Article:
A 212-unit development is slated for the Dahlgren property, more commonly known as the “mule pasture,” along North Bend Way. File photo

A 212-unit development is slated for the Dahlgren property, more commonly known as the “mule pasture,” along North Bend Way. File photo

UTRC recommends approval of North Bend’s water plan

Plan includes a contested plot of land known as the Dahlgren property.

North Bend has moved another step closer to providing water to a new 212-unit housing complex southeast of town.

The King County Utilities Technical Review Committee (UTRC) voted on Oct. 21 to recommend that the Metropolitan King County Council approve North Bend’s water system plan. This plan includes a contested plot of land known as the Dahlgren property, as well as another parcel that will likely be the site of a Washington state National Guard armory.

The UTRC ruling was one of the last barriers facing the city in its attempt to provide water to the Dahlgren property’s planned 212-unit housing development, after it was removed from the neighboring Sallal Water Association’s service area by a ruling last year. The developer argued that Sallal, which had trouble ensuring it would be able to provide enough water for the project, had been taking too long to provide service.

The developers of the Dahlgren property obtained a grading and clearing permit from the city to begin preparing the land for construction.

North Bend spokesperson Danna McCall said they have set aside water for the Dahlgren project. And they expect the water service plan to be approved by the county council in coming months.

“The project isn’t on target to get to the point where it will actually hook up to water service until much later in the development process, likely over a year,” McCall said in an email. “And after the developer installs a 2-mile water line to connect to the city’s water supply. Only at that point would the city be providing water to the project.”

However, the city still needs its water system plan to be approved by the county council, and the Washington state Department of Health, if it is to provide water service to the parcels.

In April 2020, Sallal denied water service to another large parcel that will house the National Guard armory. This is located southeast of the Dahlgren property. The water service plan also includes a service line, running from the city through the Dahlgren property to the site of the future armory.

The city on June 29 issued a conditional certificate of water availability to the armory parcel. These two properties in effect bisect Sallal’s service area, the UTRC staff report states.

“While having competing service areas is not best practice, it’s the only practical way to serve these two large parcels given these earlier decisions,” the report states.

The UTRC recommended North Bend’s water system plan be approved by the county council, but only for five years, instead of the usual 10 years.

It noted a number of concerns UTRC members had about the plan.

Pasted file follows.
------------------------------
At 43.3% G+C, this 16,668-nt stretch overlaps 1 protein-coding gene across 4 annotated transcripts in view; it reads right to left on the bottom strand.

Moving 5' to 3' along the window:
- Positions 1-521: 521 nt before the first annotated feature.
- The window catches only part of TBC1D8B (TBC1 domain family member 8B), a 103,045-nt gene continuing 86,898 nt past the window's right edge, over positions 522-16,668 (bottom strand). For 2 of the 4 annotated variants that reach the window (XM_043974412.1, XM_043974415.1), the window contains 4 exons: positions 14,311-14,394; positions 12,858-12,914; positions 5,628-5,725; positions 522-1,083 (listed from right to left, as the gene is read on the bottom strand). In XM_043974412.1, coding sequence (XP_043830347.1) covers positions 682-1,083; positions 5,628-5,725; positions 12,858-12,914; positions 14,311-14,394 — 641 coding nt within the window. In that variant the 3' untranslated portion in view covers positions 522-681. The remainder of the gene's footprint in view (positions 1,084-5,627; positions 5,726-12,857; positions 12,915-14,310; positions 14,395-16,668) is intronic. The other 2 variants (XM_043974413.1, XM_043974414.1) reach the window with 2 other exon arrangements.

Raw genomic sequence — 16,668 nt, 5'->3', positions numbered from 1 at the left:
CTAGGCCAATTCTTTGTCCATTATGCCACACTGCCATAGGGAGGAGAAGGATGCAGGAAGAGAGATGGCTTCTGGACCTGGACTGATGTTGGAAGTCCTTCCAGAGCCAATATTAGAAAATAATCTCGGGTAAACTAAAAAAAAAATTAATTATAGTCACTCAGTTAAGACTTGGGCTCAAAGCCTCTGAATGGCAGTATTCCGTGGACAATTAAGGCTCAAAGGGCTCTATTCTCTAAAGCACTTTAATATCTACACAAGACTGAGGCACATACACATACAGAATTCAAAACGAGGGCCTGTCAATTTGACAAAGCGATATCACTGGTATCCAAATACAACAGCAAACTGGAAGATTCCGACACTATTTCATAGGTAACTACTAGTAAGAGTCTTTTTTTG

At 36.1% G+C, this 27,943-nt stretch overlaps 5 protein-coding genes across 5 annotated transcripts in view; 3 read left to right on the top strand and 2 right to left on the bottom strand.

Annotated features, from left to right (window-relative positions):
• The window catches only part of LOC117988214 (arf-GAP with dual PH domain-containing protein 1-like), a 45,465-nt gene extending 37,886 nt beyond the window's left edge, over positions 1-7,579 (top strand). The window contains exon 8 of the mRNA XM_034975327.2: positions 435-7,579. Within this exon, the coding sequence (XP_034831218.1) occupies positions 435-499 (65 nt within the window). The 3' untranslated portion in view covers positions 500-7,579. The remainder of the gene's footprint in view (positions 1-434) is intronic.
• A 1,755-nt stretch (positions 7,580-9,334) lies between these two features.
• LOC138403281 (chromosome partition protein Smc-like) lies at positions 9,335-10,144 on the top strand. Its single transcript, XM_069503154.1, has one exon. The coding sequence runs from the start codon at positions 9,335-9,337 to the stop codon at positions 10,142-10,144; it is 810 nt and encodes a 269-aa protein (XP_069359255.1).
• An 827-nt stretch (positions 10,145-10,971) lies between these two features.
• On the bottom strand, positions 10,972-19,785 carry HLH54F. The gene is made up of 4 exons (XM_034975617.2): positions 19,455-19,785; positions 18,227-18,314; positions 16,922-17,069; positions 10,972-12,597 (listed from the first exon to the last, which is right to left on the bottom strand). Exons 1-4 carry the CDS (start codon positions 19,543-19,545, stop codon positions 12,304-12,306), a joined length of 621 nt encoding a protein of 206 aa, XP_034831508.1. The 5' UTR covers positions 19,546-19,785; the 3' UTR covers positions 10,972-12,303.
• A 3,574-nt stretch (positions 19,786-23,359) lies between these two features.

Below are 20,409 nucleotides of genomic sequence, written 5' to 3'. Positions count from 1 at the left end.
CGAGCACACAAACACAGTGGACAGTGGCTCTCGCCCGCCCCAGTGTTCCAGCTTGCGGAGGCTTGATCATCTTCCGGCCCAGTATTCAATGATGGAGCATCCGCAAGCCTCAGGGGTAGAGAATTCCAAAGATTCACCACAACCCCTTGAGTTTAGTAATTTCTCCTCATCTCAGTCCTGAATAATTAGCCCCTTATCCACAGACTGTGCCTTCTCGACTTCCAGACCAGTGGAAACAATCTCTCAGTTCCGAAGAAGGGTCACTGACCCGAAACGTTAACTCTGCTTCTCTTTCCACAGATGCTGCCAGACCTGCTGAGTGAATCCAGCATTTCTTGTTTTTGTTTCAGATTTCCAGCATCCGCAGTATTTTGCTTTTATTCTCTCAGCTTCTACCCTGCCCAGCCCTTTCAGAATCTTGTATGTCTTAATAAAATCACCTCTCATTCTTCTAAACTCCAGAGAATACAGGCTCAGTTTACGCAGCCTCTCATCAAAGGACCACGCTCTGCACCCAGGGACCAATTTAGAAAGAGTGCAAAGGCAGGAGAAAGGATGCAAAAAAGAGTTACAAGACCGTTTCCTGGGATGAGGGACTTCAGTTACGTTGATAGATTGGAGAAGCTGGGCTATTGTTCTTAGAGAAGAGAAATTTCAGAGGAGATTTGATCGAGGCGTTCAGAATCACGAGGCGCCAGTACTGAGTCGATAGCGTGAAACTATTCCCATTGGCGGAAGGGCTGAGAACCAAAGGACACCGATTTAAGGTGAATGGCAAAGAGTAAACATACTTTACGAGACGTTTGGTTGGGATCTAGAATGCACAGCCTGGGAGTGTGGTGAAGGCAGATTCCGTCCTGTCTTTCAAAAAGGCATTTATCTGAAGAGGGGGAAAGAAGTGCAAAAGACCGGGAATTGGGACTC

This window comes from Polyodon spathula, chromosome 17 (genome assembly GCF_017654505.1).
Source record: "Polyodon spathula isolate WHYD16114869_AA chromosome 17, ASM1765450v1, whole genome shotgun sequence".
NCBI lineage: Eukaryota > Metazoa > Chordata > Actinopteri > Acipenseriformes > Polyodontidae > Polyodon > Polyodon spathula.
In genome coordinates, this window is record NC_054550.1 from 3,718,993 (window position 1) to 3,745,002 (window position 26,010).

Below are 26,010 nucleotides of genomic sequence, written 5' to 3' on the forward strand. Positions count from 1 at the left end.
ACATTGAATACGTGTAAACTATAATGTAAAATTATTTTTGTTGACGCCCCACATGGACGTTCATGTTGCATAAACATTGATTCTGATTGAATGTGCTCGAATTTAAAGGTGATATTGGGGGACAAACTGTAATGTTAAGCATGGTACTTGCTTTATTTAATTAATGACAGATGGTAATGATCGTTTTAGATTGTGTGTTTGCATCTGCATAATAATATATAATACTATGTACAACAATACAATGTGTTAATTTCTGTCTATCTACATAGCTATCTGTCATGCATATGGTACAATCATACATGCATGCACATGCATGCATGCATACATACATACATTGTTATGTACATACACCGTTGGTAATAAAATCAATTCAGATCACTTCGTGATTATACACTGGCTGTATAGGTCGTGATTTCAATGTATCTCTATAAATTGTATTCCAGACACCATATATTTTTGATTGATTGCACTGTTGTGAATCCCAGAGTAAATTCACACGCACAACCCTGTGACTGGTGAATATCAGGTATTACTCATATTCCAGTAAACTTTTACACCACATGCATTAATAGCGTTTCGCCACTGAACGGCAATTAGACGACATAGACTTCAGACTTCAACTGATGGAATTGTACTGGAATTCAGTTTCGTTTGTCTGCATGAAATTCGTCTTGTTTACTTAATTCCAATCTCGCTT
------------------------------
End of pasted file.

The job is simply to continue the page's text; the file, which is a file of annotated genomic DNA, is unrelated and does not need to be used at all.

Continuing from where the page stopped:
North Bend, the UTRC staff report states, is in the difficult position of being required to mitigate in-stream flows of the Snoqualmie River while also being located near the headwaters of a tributary of the river system. Mitigating its use is challenging, given topographic constraints for finding water mitigation sources.

This results in moving around “paper water,” like water rights and contracts, to meet actual water needs.

The UTRC report states that staff continues to have concerns about the long-term supply of drinking and mitigation water. A 2019 study of North Bend’s water system found there may be as little as five years of water available to meet the needs of growth in North Bend.

However, the UTRC report states that based on recent discussions with the Washington state Department of Ecology, the city still has adequate mitigation water supply available for growth.

If a dry summer were to hit, the city may not have enough mitigation water to pump back into the Snoqualmie River to offset its use. The Snoqualmie River is an important habitat for Washington state salmon.

North Bend is required to mitigate its water use during dry years. It has a primary mitigation source, where it can buy water if needed, but a Department of Ecology permit for its large Centennial Well also requires a backup mitigation source.

The city has been negotiating with Sallal for a decade, trying to strike a deal whereby North Bend would buy mitigation water from the association, and Sallal would receive water to meet its growth needs from the city. But no deal has been reached.

The city’s water system plan is predicated on reaching an agreement with Sallal within the next two years, the UTRC report states.

North Bend has also taken other steps to lower water loss and control leakage, like its water conservation ordinance, water shortage plan and water use efficiency efforts. These will reduce environmental impacts while improving water supply, the UTRC report states.

It also states that the city needs its water system plan approval to begin a capital improvement plan to develop additional mitigation strategies.

“Approval of a five-year plan, instead of the standard ten years, will allow the (city) to begin work on necessary system improvements, and provides accountability toward obtaining additional supply and/or mitigation sources,” the report states. “Staff highly encourages the City of North Bend to utilize this interim period to obtain additional sources of mitigation water or drinking water.”

In addition to a contract with Sallal, the city could try and strike a deal with Seattle Public Utilities at its Tolt River or Chester Morse projects, although the report notes these would likely be complex to implement.

The city’s water system plan is expected to go before the county council in the coming months.

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